What Foods Help to Avoid Gas When Breastfeeding?


There are various foods breastfeeding mothers may be recommended to avoid while nursing, including spicy food, dairy, soy, citrus fruits, and more. Some of these foods are known to aggravate babies' digestion, and that's why it can be helpful to pay close attention to what you eat.

Often, removing certain foods from your diet can make a big difference for your little one when they're experiencing increased gassiness and discomfort.

To help you navigate the nuances of healthy eating for breastfeeding moms, we'll look at the most common foods to avoid while breastfeeding to prevent gas and explain how they may affect your baby's overall comfort and digestion.

So, keep reading to discover what you can do to make breastfeeding a more positive experience for both you and your baby and what foods to avoid while breastfeeding to prevent gas!

Signs Your Breastfed Baby is Gassy

As a parent, you probably have a keen eye for recognizing when your baby is not acting like themselves. Behaviors outside of your baby's norm can, in some cases, indicate an underlying problem or condition that should be addressed with your pediatrician.

While babies passing gas is completely normal and expected, especially when adjusting to dietary changes, excessive amounts and prolonged discomforts should be addressed and managed.

Understanding the link between your diet and breast milk can help you spot signs that your little one is experiencing gas related to nursing.

When it comes to gassiness, there are a few signs and symptoms to look out for that may indicate discomfort. Here are some of them:


Signs Your Breastfed Baby is Gassy | Organic's Best
  • Squirminess or pulling legs up to the chest

  • Consistent crying, often for an hour or more

  • Reduced appetite

  • Appearing to be unhappy or fussy often

  • Unable to sleep

  • Swollen belly


Foods That May Cause Gas in Breastfed Babies

Many new mothers decide to practice an elimination diet as a way to ease their baby's symptoms. This does not work in every case but can be worth a try if you suspect your baby's gassiness is linked to your diet.

There are certain foods that are more likely to cause gassiness in babies, such as:

Foods That May Cause Gas in Breastfed Babies | Organic's Best


1) Dairy products 🧀

While dairy is safe for breastfeeding mothers to consume, some breastfed babies have sensitivities to cow's milk proteins (or may even experience an allergic reaction to them). Naturally, when nursing moms consume dairy, some of those proteins transfer into their breast milk supply, causing gas and other symptoms in their sensitive little ones.

If you're a self-proclaimed cheese lover or you need a splash of milk in your daily cuppa, you'll be glad to know that only around 3% of exclusively breastfed babies experience this sensitivity. Nonetheless, it doesn't hurt to be on the safe side and watch out for telltale signs of a problem.

Contact your pediatrician if you notice any allergy symptoms like excessive fussiness after feedings, colic, gas, diarrhea, mucus or blood in your baby's stool, wheezing, vomiting, firm or swollen belly, or skin rash.


2) Soy 🫘

If your breastfed baby is allergic or sensitive to soy protein, they may experience increased gassiness when you consume it. This is one of the less likely culprits on our list, as only around 0.25% of babies are allergic to soy.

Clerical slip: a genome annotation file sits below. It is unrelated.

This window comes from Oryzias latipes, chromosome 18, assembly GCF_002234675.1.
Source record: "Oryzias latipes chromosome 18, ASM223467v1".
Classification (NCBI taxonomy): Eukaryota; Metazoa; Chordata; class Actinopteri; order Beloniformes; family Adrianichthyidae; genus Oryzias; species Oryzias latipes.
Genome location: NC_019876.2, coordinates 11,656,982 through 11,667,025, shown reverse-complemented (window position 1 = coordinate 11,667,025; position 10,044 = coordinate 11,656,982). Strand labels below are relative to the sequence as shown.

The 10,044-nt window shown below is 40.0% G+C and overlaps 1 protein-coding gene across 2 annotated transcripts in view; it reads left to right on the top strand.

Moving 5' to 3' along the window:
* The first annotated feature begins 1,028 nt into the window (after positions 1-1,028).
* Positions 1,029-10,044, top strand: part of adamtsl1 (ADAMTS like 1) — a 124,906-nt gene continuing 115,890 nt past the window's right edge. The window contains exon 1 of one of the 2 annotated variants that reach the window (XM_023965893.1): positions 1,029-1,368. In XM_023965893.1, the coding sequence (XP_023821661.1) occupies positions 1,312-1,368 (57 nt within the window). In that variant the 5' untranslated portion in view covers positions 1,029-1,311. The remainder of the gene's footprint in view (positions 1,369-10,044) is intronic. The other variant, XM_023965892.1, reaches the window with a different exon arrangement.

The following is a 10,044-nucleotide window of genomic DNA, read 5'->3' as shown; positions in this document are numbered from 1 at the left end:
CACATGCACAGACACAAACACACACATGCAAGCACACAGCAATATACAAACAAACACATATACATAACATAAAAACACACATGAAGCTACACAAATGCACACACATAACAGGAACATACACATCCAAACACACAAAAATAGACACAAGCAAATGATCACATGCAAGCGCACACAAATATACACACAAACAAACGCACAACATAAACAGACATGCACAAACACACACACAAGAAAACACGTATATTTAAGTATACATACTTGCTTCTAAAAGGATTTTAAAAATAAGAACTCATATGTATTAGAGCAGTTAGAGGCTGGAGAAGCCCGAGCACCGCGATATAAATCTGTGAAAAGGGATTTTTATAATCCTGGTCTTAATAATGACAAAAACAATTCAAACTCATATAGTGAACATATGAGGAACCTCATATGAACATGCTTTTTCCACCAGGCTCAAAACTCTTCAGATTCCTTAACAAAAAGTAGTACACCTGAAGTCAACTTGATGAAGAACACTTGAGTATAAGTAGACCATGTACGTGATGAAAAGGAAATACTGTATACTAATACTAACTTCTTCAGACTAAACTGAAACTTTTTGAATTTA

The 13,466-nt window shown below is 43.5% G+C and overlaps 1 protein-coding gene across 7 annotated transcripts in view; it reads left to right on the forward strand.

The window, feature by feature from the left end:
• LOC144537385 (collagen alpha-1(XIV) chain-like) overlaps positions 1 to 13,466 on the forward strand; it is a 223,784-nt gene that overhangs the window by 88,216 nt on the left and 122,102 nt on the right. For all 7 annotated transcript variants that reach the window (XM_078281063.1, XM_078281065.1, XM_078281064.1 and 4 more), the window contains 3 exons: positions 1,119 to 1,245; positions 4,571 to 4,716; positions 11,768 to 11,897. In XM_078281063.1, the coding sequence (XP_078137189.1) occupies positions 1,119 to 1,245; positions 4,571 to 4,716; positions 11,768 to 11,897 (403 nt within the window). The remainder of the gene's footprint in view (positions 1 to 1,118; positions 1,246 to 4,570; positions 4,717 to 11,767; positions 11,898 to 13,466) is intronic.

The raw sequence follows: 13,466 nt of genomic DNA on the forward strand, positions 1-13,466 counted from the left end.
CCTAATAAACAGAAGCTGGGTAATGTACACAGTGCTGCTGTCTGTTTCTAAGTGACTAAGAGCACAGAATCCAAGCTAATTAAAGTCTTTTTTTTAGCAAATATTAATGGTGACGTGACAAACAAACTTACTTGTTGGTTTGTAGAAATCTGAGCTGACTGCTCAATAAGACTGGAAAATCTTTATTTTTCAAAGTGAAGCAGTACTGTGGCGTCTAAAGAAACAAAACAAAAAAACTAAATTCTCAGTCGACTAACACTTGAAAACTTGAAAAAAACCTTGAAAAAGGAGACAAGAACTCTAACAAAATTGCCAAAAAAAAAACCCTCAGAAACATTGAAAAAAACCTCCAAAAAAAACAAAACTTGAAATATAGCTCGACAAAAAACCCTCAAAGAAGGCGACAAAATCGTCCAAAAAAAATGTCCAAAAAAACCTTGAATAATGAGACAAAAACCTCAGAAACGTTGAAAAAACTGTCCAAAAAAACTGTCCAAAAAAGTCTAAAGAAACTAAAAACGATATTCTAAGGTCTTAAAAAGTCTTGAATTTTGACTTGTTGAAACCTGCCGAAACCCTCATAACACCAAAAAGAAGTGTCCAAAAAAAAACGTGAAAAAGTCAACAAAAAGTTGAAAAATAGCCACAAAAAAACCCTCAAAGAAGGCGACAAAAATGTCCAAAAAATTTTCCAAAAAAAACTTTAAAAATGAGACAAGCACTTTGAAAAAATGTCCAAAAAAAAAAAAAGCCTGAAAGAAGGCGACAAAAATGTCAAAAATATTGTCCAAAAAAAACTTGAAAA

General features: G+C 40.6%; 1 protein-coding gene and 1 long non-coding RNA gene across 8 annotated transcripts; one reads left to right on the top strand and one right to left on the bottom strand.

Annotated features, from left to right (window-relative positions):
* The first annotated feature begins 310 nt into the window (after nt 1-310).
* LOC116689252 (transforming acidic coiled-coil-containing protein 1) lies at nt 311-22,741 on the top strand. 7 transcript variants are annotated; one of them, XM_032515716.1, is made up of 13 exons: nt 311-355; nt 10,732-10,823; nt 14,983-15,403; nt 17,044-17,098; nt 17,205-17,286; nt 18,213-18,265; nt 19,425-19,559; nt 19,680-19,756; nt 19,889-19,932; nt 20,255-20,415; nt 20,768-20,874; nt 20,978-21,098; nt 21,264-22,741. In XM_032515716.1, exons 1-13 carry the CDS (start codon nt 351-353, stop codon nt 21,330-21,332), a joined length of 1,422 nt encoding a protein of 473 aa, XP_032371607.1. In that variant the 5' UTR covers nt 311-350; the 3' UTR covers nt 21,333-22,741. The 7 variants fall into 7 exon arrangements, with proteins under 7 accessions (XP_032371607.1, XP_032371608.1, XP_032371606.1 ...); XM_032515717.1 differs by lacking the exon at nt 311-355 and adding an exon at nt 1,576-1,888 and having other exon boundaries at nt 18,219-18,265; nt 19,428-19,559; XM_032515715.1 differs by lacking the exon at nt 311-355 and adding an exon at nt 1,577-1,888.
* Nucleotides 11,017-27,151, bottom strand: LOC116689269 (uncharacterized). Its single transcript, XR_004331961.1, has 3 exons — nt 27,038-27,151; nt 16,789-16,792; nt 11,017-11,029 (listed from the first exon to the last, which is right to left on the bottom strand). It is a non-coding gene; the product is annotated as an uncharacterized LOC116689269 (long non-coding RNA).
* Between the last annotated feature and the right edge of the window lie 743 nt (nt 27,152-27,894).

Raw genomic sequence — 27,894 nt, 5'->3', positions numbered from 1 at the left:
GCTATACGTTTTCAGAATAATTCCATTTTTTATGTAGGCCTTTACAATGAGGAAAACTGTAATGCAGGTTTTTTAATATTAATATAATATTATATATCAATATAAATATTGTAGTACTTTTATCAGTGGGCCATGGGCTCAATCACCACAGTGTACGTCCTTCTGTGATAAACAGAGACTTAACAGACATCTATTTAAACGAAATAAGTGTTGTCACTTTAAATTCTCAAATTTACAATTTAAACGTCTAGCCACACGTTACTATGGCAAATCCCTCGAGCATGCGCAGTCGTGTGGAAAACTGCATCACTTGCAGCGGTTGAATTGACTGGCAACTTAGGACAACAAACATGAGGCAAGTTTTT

However, if you suspect a soy allergy, pay close attention to how your baby's digestive system reacts when you eat foods with soy protein. The symptoms would be similar to those of a milk protein allergy, which we mentioned above. If you notice any signs of allergy in your breastfed baby, try to avoid foods containing soy for a while to see if the symptoms disappear and seek out the guidance of your pediatrician.


3) Spicy foods 🔥

Spicy foods can be a healthy part of a varied diet if consumed in moderation, but unsurprisingly, they can change the flavour of your breast milk. That means chowing down on a load of hot wings can add a kick to your milk that makes it less appealing to your baby. And just like adults, for some babies, spice may cause gas, diarrhea, increased irritability due to digestive discomfort, and rash.

Now, this doesn't mean that spicy food is your enemy. Just remember to eat a little bit at a time to make sure your baby still enjoys your milk. But if your baby is particularly sensitive to spice, it's best to eliminate spicy foods from your breastfeeding diet altogether, at least for some time.


4) Fiber-rich foods 🫛

While fiber can't directly pass into breast milk, there are anecdotal reports of increased gassiness in breastfed infants when breastfeeding moms eat fibrous foods. However, there's no scientific evidence confirming that eating fiber-rich foods can cause gas in a breastfed baby.

Additionally, fiber is an essential part of a healthy diet, so if your baby is dealing with extra gassiness and fussiness and you suspect it's connected to high-fiber foods, it's best to consult with your healthcare provider before making an elimination.


5) Caffeine or carbonated beverages ☕

No sleep-deprived breastfeeding mother with a million things to do wants to hear that they should reduce their caffeine intake, but hear us out on this one. The caffeine found in coffee, tea, and many carbonated beverages generally belongs to safe breastfeeding foods because, thankfully, the trace amounts of caffeine are typically too small to have any effect on your little one.

Of course, there's always a "but." Some infants can be more sensitive to caffeine, causing them to experience unpleasant digestive issues (like, you guessed it, gas). If that's the case, you'll want to limit your caffeine consumption or even ditch it altogether.

Younger babies tend to be the most sensitive to it, so it's best to avoid caffeinated beverages while nursing a newborn. But if your baby is older and isn't showing any sensitivity signs, up to 3 cups of coffee per day is considered safe for breastfeeding mothers!


6) Acidic Foods 🍋

Acidic foods are often among the breastfeeding foods many moms avoid. They are believed to cause discomfort, gas, and even rash in some babies.

However, research shows that certain foods with high acidity, like citrus fruits or tomatoes, do not change the pH of maternal plasma, which, in layman's terms, just means they can't affect your milk that much.

Then again, you may have to add acidic foods to the list of foods to avoid them if your little one is naturally more sensitive to them. Look out for the usual signs of sensitivities to particular foods like gas, fussiness after feedings, excessive crying, diarrhea, and rash.